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Defying the Odds

Defying the Odds
New book about the 2016 election.

Wednesday, June 3, 2020

The House Is Not in Play

In Defying the Odds, we discuss state and congressional elections as well as the presidential race.

Stuart Rothenberg at Roll Call:
Of the major political handicappers, not even one of them thinks the House is likely to flip in November.
Mot the folks at the Cook Political Report. Not the analysts at Sabato’s Crystal Ball. And certainly not my colleagues at Inside Elections with Nathan L. Gonzales, who in a recent column argued that the most likely House result is anything from “a GOP gain of five seats to a Democratic gain of five seats.” (For more on that, watch Nathan’s recent CQ Roll Call video.)
He cites these reasons:

The Trump albatross is getting heavier.

Nearly seven-in-10 voters say things in the U.S. are pretty seriously on the wrong track, according to a new POLITICO/Morning Consult poll.

Only 31 percent of voters say the country is headed in the right direction, the lowest mark recorded in POLITICO/Morning Consult polling since President Donald Trump took office in early 2017. Sixty-nine percent of those surveyed from May 29-June 1 say the country is on the wrong track.
 Grant Smith, Joseph Ax, Chris Kahn at Reuters report on a Reuters/Ipsos poll:
The survey conducted on Monday and Tuesday found 64% of American adults were “sympathetic to people who are out protesting right now,” while 27% said they were not and 9% were unsure.

The poll underscored the political risks for Trump, who has adopted a hardline approach to the protests and threatened to deploy the U.S. military to quell violent dissent. The Republican president faces Democrat Joe Biden in November’s election.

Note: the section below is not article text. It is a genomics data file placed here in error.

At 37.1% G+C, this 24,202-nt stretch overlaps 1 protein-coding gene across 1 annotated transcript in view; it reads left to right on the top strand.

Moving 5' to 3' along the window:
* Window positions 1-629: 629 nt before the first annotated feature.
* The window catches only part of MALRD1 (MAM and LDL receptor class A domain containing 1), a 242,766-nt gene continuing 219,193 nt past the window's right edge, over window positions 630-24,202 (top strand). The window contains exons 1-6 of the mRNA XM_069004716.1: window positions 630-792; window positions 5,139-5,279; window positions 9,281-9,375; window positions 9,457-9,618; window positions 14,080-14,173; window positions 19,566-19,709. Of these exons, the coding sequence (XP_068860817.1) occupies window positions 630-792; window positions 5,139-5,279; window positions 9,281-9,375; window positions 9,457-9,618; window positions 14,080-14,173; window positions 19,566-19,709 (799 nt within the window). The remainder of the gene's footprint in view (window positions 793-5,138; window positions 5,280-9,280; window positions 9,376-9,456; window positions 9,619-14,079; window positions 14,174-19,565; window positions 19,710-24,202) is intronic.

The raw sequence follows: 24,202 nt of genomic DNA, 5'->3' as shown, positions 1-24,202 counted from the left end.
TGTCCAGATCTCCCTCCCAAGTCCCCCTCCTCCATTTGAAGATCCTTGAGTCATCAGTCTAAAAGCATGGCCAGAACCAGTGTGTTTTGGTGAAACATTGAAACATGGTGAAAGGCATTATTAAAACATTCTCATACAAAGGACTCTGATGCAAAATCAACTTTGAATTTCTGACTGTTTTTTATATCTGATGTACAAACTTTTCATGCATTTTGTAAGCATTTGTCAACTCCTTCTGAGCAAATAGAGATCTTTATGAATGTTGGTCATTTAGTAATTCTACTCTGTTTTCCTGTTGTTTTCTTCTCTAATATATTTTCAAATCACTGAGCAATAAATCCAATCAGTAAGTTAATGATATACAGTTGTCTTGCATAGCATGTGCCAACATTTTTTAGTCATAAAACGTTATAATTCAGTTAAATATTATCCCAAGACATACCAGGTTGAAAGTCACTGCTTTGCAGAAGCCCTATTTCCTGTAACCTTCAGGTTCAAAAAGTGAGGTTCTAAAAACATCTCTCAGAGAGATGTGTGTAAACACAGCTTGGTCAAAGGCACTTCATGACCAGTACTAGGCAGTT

More than 55% of Americans said they disapproved of Trump’s handling of the protests, including 40% who “strongly” disapproved, while just one-third said they approved - lower than his overall job approval of 39%, the poll showed.
A separate Reuters/Ipsos poll found that Biden’s lead over Trump among registered voters expanded to 10 percentage points - the biggest margin since the former vice president became his party’s presumptive nominee in early April.
Monmouth:
Most Americans say the anger about black deaths at the hands of police officers that led to recent protests is fully justified, even if they do not feel the same about the actual actions. A majority of the public now agrees that the police are more likely to use excessive force with a black person than a white person in similar situations. Only one-third of the country held this opinion four years ago. The Monmouth (“Mon-muth”) University Poll also finds that the number of people who consider racial and ethnic discrimination to be a big problem has increased from about half in 2015 to nearly 3 in 4 now. In other results, President Donald Trump’s job rating has ticked down again as opinion that the country is headed down the wrong track surpasses 70% for the first time in Monmouth’s polling.